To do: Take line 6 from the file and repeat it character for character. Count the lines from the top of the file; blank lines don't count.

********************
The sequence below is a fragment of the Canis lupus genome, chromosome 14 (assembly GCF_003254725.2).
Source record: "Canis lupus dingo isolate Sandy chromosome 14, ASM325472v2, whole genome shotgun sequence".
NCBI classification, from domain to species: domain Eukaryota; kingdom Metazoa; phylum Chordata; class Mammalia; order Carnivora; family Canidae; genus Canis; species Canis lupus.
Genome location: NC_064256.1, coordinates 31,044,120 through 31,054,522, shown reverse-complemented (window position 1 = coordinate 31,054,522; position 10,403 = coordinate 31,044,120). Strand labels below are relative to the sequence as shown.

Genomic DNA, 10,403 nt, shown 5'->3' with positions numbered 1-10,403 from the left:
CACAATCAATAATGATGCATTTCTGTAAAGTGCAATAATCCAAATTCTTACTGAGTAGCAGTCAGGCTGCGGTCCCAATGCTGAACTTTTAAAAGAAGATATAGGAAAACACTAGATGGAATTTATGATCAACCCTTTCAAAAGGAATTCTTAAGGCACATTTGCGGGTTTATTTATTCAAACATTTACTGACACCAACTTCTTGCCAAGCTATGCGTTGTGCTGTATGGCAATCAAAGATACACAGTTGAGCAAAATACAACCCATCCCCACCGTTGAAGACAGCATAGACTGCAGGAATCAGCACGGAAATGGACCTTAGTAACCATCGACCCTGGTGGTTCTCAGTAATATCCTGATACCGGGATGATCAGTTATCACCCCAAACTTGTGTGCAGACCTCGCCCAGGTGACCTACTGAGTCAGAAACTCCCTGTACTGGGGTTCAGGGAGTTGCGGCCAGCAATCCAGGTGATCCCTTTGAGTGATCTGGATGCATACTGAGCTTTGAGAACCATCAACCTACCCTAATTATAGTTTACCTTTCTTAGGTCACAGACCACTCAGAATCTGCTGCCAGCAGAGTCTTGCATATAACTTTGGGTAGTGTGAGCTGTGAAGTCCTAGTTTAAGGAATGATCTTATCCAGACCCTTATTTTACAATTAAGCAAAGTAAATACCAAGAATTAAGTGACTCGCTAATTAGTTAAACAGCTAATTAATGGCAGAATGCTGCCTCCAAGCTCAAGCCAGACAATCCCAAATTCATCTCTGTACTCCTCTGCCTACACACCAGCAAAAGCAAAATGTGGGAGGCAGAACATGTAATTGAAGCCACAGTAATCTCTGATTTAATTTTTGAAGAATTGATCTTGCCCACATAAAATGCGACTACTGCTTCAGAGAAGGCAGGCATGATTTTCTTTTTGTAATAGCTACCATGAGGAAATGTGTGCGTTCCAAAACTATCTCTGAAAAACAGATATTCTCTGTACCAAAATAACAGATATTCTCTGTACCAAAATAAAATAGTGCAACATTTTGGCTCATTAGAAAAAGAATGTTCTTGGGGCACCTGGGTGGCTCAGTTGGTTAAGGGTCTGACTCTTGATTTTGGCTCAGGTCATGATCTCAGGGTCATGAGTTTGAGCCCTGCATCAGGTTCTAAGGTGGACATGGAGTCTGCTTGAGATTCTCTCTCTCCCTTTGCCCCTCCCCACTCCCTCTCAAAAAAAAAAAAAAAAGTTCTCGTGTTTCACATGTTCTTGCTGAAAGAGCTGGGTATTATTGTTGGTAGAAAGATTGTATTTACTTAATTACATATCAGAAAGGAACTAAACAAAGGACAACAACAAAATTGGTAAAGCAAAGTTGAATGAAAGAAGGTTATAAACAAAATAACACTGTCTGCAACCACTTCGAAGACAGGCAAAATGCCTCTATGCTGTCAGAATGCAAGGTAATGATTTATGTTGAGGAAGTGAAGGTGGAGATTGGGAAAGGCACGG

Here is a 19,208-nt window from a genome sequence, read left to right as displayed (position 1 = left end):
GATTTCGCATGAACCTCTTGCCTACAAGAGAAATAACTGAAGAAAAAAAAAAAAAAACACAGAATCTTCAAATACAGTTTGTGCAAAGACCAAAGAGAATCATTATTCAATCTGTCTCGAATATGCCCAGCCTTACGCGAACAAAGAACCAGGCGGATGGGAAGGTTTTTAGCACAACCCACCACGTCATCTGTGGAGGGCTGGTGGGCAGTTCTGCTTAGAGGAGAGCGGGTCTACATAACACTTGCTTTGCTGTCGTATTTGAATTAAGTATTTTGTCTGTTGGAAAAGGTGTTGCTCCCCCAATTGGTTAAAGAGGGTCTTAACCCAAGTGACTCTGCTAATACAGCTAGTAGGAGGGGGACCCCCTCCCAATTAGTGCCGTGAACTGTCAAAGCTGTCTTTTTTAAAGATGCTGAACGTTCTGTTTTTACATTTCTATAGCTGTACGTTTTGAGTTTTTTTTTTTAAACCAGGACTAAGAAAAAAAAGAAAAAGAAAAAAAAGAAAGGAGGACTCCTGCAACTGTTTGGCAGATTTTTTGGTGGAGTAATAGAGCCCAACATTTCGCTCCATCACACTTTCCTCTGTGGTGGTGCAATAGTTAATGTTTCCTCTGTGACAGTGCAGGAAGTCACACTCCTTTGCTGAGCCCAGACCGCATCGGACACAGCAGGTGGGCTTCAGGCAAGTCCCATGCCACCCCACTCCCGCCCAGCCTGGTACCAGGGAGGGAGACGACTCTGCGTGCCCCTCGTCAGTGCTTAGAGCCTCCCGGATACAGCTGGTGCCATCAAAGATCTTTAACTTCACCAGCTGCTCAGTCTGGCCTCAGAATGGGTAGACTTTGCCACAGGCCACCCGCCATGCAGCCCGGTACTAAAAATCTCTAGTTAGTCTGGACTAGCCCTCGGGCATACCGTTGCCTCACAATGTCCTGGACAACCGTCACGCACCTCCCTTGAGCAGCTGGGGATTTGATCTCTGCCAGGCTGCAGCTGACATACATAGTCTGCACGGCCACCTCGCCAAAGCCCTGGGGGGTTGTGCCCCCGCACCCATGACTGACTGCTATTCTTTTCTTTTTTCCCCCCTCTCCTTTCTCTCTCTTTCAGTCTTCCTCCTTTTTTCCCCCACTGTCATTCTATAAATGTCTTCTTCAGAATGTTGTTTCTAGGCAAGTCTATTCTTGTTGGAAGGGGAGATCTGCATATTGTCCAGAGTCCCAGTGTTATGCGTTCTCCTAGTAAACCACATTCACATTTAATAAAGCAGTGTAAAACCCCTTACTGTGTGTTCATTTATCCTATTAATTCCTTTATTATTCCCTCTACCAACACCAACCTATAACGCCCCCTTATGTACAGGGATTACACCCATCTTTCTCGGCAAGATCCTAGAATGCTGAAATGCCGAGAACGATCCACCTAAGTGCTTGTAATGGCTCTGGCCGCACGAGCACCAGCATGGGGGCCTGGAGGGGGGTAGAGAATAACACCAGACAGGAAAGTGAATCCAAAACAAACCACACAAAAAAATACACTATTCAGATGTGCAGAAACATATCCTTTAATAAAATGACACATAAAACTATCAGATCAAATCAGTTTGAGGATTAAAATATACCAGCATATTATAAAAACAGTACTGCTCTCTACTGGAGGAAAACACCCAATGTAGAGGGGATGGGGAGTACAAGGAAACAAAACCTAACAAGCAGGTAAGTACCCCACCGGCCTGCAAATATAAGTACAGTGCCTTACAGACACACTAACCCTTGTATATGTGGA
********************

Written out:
CACAATCAATAATGATGCATTTCTGTAAAGTGCAATAATCCAAATTCTTACTGAGTAGCAGTCAGGCTGCGGTCCCAATGCTGAACTTTTAAAAGAAGATATAGGAAAACACTAGATGGAATTTATGATCAACCCTTTCAAAAGGAATTCTTAAGGCACATTTGCGGGTTTATTTATTCAAACATTTACTGACACCAACTTCTTGCCAAGCTATGCGTTGTGCTGTATGGCAATCAAAGATACACAGTTGAGCAAAATACAACCCATCCCCACCGTTGAAGACAGCATAGACTGCAGGAATCAGCACGGAAATGGACCTTAGTAACCATCGACCCTGGTGGTTCTCAGTAATATCCTGATACCGGGATGATCAGTTATCACCCCAAACTTGTGTGCAGACCTCGCCCAGGTGACCTACTGAGTCAGAAACTCCCTGTACTGGGGTTCAGGGAGTTGCGGCCAGCAATCCAGGTGATCCCTTTGAGTGATCTGGATGCATACTGAGCTTTGAGAACCATCAACCTACCCTAATTATAGTTTACCTTTCTTAGGTCACAGACCACTCAGAATCTGCTGCCAGCAGAGTCTTGCATATAACTTTGGGTAGTGTGAGCTGTGAAGTCCTAGTTTAAGGAATGATCTTATCCAGACCCTTATTTTACAATTAAGCAAAGTAAATACCAAGAATTAAGTGACTCGCTAATTAGTTAAACAGCTAATTAATGGCAGAATGCTGCCTCCAAGCTCAAGCCAGACAATCCCAAATTCATCTCTGTACTCCTCTGCCTACACACCAGCAAAAGCAAAATGTGGGAGGCAGAACATGTAATTGAAGCCACAGTAATCTCTGATTTAATTTTTGAAGAATTGATCTTGCCCACATAAAATGCGACTACTGCTTCAGAGAAGGCAGGCATGATTTTCTTTTTGTAATAGCTACCATGAGGAAATGTGTGCGTTCCAAAACTATCTCTGAAAAACAGATATTCTCTGTACCAAAATAACAGATATTCTCTGTACCAAAATAAAATAGTGCAACATTTTGGCTCATTAGAAAAAGAATGTTCTTGGGGCACCTGGGTGGCTCAGTTGGTTAAGGGTCTGACTCTTGATTTTGGCTCAGGTCATGATCTCAGGGTCATGAGTTTGAGCCCTGCATCAGGTTCTAAGGTGGACATGGAGTCTGCTTGAGATTCTCTCTCTCCCTTTGCCCCTCCCCACTCCCTCTCAAAAAAAAAAAAAAAAGTTCTCGTGTTTCACATGTTCTTGCTGAAAGAGCTGGGTATTATTGTTGGTAGAAAGATTGTATTTACTTAATTACATATCAGAAAGGAACTAAACAAAGGACAACAACAAAATTGGTAAAGCAAAGTTGAATGAAAGAAGGTTATAAACAAAATAACACTGTCTGCAACCACTTCGAAGACAGGCAAAATGCCTCTATGCTGTCAGAATGCAAGGTAATGATTTATGTTGAGGAAGTGAAGGTGGAGATTGGGAAAGGCACGG